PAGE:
[An excerpt from the chapter 'The Pattern of Abuse: Rural Violence in Bihar and the State's Response' from the report 'Broken People: Caste Violence Against India's Untouchables' published by Human Rights Watch (HRW) in 1999.]
The extent of political patronage extended to the Ranvir Sena can be gauged by the fact that while a large number of Naxalites are killed in "encounters" [with police] not a single Ranvir Sena man has been subjected to this fate. The administration awakes a little later when it comes to tackl[ing] these armies. The outfit [Ranvir Sena] had declared a few days before the Jehanabad [Bathe] carnage that it would soon make a national and international headline.
— The Pioneer, December 12, 1997.106
In the districts of central Bihar, over 300 people were killed between 1995 and October 1997 in large-scale massacres committed by the Ranvir Sena. Three massacres since October 1997 have increased number of deaths to over 400. Human rights activists add that many have also been killed in smaller confrontations. Extrajudicial executions of Naxalites, coupled with evidence of police collusion with the Ranvir Sena, as documented below, have led to charges that the sena is being backed by the state administration and non-left political parties to check the growing Naxalite movement. Soon after a January 1999 sena massacre in Shankarbigha village, Jehanabad district, a senior police official was quoted as saying, "The administration would be happy if they kill the real extremists among the Naxalites, but they are killing soft targets like women and children and attacking villages of Dalits and weaker sections, which are unprotected."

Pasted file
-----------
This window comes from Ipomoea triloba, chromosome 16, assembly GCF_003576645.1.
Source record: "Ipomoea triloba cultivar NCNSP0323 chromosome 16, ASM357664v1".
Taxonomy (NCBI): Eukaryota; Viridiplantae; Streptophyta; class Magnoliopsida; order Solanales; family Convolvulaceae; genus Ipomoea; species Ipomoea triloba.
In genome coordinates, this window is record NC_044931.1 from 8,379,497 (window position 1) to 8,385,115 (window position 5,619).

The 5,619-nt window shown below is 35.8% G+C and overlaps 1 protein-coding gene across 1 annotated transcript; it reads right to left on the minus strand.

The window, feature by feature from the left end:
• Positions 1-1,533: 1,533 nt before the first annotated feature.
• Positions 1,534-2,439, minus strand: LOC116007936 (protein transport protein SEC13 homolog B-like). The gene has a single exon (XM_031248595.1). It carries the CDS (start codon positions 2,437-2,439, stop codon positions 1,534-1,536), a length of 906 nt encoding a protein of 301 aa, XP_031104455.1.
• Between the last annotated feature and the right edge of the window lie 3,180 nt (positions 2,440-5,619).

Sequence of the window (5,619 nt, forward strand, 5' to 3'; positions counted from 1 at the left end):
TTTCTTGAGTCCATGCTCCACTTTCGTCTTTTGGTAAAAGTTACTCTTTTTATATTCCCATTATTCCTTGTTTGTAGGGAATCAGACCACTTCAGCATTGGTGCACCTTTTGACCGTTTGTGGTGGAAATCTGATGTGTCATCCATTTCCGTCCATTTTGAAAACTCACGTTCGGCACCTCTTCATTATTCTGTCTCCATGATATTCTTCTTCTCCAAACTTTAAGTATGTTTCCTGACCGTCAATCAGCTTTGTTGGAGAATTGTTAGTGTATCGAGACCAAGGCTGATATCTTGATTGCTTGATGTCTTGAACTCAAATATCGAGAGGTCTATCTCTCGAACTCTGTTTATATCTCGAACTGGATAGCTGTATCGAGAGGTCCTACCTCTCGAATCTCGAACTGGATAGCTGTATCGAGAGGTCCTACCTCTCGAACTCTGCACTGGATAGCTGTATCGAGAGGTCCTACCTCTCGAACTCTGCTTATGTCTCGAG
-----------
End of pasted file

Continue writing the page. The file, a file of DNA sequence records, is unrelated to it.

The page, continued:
Like other senas before it, the Ranvir Sena enjoys considerable political patronage. The sena is said to be dominated by politicians from various parties, including Congress, the Janata Dal, and the Bharatiya Janata Party (BJP), which in 1998 led India's coalition central government. In turn, the BJP has enjoyed Bhumihar support in local elections, as described below. Notorious Ranvir Senaleader Bharmeshwar Singh is also a known BJP activist. While Bihar's former Chief Minister Laloo Prasad Yadav, a member of a powerful backward caste, has accused the BJP of backing the sena, he himself has been blamed for only going after Naxalites, despite vows to disarm caste armies. Moreover, state agents at the village and district level are dominated by upper-caste members who often operate as "functionaries of mainstream political parties [and] are either active with or sympathize with the Ranbir Sena."